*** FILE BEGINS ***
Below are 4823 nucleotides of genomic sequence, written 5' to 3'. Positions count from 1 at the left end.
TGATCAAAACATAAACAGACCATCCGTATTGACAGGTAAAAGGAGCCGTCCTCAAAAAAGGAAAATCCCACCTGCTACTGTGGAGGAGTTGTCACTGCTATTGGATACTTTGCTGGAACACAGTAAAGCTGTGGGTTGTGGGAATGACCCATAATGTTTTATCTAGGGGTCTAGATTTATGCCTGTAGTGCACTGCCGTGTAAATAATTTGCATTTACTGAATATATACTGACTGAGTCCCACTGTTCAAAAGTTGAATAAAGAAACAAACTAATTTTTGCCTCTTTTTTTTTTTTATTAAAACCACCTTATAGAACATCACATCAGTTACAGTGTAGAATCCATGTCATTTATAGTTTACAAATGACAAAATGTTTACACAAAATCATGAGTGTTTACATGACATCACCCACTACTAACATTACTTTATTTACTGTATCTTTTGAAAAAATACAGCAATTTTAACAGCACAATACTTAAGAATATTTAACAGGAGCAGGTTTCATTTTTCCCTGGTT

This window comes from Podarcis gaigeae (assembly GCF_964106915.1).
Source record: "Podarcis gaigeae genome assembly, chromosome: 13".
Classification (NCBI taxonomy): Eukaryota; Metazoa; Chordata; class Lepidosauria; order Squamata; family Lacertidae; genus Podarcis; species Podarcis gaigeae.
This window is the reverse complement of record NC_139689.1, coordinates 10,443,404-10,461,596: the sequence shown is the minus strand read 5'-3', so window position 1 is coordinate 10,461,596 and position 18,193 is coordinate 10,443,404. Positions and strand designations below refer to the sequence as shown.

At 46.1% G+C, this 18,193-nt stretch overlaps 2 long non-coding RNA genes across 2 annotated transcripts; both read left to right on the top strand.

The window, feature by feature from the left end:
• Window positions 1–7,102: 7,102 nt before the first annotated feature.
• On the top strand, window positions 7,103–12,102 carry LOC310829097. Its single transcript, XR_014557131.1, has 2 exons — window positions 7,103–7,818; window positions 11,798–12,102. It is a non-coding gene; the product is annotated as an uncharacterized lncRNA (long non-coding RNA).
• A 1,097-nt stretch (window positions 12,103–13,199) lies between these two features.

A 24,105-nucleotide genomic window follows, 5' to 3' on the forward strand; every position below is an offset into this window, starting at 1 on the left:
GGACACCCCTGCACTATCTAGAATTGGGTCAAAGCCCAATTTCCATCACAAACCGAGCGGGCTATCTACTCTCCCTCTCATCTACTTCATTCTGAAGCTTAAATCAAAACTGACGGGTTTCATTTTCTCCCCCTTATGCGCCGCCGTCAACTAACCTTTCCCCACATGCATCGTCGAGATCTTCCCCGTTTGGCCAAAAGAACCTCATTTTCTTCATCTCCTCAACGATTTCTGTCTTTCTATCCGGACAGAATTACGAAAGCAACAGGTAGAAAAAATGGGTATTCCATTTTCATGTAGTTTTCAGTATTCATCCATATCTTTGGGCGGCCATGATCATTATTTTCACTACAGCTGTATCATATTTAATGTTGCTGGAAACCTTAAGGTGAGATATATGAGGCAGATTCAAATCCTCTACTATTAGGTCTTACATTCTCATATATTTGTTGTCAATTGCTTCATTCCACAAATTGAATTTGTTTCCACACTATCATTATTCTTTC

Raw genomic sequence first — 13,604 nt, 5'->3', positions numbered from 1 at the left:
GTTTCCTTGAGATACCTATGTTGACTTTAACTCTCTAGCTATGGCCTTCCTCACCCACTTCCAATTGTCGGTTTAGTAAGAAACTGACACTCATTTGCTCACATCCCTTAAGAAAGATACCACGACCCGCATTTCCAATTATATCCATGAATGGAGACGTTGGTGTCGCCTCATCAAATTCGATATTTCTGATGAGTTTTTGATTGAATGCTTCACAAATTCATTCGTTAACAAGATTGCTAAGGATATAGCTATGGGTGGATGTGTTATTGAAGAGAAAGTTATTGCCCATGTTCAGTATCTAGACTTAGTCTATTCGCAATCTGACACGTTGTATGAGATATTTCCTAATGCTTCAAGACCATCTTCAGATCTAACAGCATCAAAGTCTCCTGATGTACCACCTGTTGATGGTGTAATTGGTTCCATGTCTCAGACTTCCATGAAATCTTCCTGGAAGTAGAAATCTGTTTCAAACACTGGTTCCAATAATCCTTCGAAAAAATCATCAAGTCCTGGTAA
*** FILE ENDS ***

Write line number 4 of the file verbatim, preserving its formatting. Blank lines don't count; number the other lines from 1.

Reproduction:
Source record: "Podarcis gaigeae genome assembly, chromosome: 13".